Snow White vs 11 Dwarfs

06 December 2011 - 02:15 By Carlos Amato
Carlos Amato
Carlos Amato
Image: Times Media

Dani Alves has a history of saying it like it is, the clearest example of course being the large tattoo emblazoned across his chest that reads "Dani A".

And the man with the creepy green peepers was at it again recently in the aftermath of Barcelona's loss to Getafe.

"We are a bunch of dwarfs and we need to improve," admitted Alves, in reference to their problems defending setpieces.

The bunch of dwarfs have indeed improved, not by evolving into life-sized humans, but by poking nine unanswered goals past Rayo Vallecano (4-0) and high-flying Levante (5-0).

But the heat on Barca is anything but off. On Saturday night, the 11 dwarfs face the prospect of some highly unwelcome corporal punishment from Snow White, aka Real Madrid. And the La Liga title is at stake.

I was lucky enough to attend the last league clasico fought at the Santiago Bernabeu in April. Our seats were at the foot of the rabid southern stand, within spitting distance of a corner flag. The sheer volume and venom of the hostility spewed at the visitors rivalled the seventh circle of hell.

Leo Messi spent much of the proceedings with a red laser pointer scribbling on his forehead, trained on him by some neanderthal-ultra behind us.

Jose Mourinho's lineup didn't play badly on the night, deploying a mix of surreptitious brutality and galloping counter-attacks. But the invaders prevailed 1-0, through a Messi penalty, displaying all the implacable self-belief that has been as much a source of their dominance as sumptuous technique and tactical innovation.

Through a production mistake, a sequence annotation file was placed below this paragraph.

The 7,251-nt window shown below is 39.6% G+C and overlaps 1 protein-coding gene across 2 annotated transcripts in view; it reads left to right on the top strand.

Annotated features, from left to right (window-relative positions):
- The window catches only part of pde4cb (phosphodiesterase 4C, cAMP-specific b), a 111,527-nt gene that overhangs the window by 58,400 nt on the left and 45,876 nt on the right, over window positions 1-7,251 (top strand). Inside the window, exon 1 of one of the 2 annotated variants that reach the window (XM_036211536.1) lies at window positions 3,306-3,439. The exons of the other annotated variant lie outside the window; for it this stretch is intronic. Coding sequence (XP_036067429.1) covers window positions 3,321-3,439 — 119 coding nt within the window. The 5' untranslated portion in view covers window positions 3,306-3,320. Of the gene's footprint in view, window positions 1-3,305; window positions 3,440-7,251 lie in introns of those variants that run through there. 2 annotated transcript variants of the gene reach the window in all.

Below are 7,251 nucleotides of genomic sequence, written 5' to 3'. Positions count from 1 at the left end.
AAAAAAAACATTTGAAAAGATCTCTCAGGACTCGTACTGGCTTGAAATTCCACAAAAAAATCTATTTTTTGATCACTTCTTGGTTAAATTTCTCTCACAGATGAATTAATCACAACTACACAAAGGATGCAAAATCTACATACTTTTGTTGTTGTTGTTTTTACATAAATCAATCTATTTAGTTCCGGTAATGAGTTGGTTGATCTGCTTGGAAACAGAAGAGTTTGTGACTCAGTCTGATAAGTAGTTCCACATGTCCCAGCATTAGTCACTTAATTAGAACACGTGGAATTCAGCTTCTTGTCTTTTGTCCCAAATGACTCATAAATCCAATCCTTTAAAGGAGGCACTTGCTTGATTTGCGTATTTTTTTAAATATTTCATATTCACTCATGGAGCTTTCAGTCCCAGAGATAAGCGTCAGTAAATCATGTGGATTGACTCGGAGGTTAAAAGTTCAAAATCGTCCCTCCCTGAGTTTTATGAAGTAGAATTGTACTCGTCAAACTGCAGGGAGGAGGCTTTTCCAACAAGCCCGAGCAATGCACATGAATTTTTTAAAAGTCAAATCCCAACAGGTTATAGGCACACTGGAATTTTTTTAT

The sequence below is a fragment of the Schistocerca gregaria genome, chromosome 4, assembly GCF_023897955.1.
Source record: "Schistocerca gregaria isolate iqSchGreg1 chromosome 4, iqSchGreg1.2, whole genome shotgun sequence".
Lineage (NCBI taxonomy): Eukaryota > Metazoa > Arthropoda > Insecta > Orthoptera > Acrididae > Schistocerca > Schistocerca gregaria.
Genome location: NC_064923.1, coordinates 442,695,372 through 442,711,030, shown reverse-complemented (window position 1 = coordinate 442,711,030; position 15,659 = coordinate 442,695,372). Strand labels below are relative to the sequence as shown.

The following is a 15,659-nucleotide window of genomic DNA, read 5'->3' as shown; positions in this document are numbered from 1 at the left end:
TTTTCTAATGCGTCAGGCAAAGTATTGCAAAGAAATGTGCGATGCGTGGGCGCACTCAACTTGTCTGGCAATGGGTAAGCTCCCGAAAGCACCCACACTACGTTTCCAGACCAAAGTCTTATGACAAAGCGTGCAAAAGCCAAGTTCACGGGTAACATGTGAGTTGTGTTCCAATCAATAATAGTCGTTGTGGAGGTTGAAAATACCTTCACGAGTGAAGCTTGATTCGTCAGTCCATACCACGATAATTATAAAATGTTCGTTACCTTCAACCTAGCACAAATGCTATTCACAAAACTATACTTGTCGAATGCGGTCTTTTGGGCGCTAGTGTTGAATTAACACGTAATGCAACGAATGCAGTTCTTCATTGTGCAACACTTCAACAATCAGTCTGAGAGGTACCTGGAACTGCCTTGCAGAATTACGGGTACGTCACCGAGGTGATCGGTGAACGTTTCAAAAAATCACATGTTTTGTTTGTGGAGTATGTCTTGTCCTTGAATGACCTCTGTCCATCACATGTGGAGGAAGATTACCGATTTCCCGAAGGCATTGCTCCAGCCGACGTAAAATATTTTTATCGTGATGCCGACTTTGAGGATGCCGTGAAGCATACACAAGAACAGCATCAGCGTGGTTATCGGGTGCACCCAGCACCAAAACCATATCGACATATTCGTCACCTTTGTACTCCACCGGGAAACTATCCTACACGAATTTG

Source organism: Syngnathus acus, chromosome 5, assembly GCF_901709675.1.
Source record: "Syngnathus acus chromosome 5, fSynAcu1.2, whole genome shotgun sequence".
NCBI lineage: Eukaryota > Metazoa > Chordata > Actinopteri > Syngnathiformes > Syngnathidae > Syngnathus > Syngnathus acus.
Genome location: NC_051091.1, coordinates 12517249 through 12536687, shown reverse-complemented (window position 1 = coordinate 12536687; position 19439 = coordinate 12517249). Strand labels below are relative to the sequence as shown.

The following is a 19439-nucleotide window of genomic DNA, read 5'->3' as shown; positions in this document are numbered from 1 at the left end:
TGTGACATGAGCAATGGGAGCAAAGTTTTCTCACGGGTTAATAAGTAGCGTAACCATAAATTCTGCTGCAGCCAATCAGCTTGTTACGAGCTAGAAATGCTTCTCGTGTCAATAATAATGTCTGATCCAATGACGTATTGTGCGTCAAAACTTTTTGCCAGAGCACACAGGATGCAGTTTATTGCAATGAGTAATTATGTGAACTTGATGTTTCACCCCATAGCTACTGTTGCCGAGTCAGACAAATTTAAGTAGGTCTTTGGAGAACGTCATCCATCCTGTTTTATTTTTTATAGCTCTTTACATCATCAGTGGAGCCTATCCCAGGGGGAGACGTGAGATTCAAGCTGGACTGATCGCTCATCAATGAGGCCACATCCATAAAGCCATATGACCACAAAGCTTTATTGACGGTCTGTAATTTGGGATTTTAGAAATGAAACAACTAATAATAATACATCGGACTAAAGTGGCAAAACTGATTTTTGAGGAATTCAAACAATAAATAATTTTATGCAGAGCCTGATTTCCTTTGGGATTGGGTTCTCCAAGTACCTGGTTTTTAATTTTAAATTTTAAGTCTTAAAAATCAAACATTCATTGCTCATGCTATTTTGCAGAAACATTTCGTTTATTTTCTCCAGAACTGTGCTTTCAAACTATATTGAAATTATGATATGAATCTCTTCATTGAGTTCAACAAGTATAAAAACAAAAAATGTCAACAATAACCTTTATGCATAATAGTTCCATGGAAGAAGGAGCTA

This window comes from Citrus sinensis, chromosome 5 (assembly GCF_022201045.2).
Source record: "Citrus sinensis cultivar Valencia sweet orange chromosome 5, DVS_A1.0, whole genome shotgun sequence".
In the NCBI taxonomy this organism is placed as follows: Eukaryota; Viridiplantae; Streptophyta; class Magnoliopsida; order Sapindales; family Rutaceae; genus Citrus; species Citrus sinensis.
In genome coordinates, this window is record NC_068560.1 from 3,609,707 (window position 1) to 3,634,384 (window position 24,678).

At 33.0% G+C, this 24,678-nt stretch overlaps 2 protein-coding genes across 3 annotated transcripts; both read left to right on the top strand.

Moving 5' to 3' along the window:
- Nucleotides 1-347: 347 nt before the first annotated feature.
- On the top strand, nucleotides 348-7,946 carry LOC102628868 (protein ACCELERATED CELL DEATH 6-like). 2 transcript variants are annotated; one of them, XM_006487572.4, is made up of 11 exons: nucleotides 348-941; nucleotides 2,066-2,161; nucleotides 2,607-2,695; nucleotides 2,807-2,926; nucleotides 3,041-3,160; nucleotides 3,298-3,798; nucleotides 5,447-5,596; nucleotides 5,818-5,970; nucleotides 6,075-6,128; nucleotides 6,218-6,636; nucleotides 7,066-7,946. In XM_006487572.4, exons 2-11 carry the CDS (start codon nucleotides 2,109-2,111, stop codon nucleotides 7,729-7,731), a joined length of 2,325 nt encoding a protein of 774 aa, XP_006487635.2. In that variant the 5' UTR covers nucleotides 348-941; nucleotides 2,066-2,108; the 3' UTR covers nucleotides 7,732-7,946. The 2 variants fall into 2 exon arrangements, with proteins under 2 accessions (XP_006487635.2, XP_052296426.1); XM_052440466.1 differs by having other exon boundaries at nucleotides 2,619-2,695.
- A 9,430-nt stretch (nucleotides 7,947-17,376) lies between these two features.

Now the balance of belief looks different. Real are contemplating a 15th straight victory, and a nine-point advantage in the league race if they win their game in hand.

Mourinho has started to dabble in dignity and sanity, and his team have coalesced into a balanced, flexible machine. Angel di Maria is fast becoming a masterful footballer whose destructiveness rivals that of his fellow marauder Cristiano Ronaldo.

Granted, it's never wise to boldly forecast the demise of Pep Guardiola's project: remember all the hoopla about a looming Real revolution in the week before that 5-0 ritual dismembering they suffered at the Nou Camp last year?

And Barcelona have been lifted by the recent returns of both skipper Carles Puyol (who has been missing injured for all the Catalans' last six defeats) and Andres Iniesta, whose knack for the unexpected has been sorely missed for chunks of this campaign.

In a sense, the contest will be a showdown between quantity and quality: nobody in Real's line-up can rival Xavi or Messi, but many neutrals would pick a majority of Real players if asked to select a combined Real/Barcelona XI on current form.

Here's my Clasico All-Star lineup, using Barcelona's 4-1-2-3 formation: Iker Casillas; Marcelo, Eric Abidal, Pepe, Alves; Xabi Alonso; Mesut Özil, Xavi Hernandez; Ronaldo, Messi, Di Maria.

That's a 7-4 split in Real's favour. Of course some of my picks are contentious: all three of Iniesta, Cesc Fabregas and Thiago are credible claimants to Ozil's central midfield spot, while the superb Sergio Busquets only loses out to Alonso because he's a bit of a git.

But there's no doubt Real have the moment at their mercy. If they fail to seize it, and get owned at home once again by the champions, Mourinho's newfound sanity will leave the Bernabeu without him.

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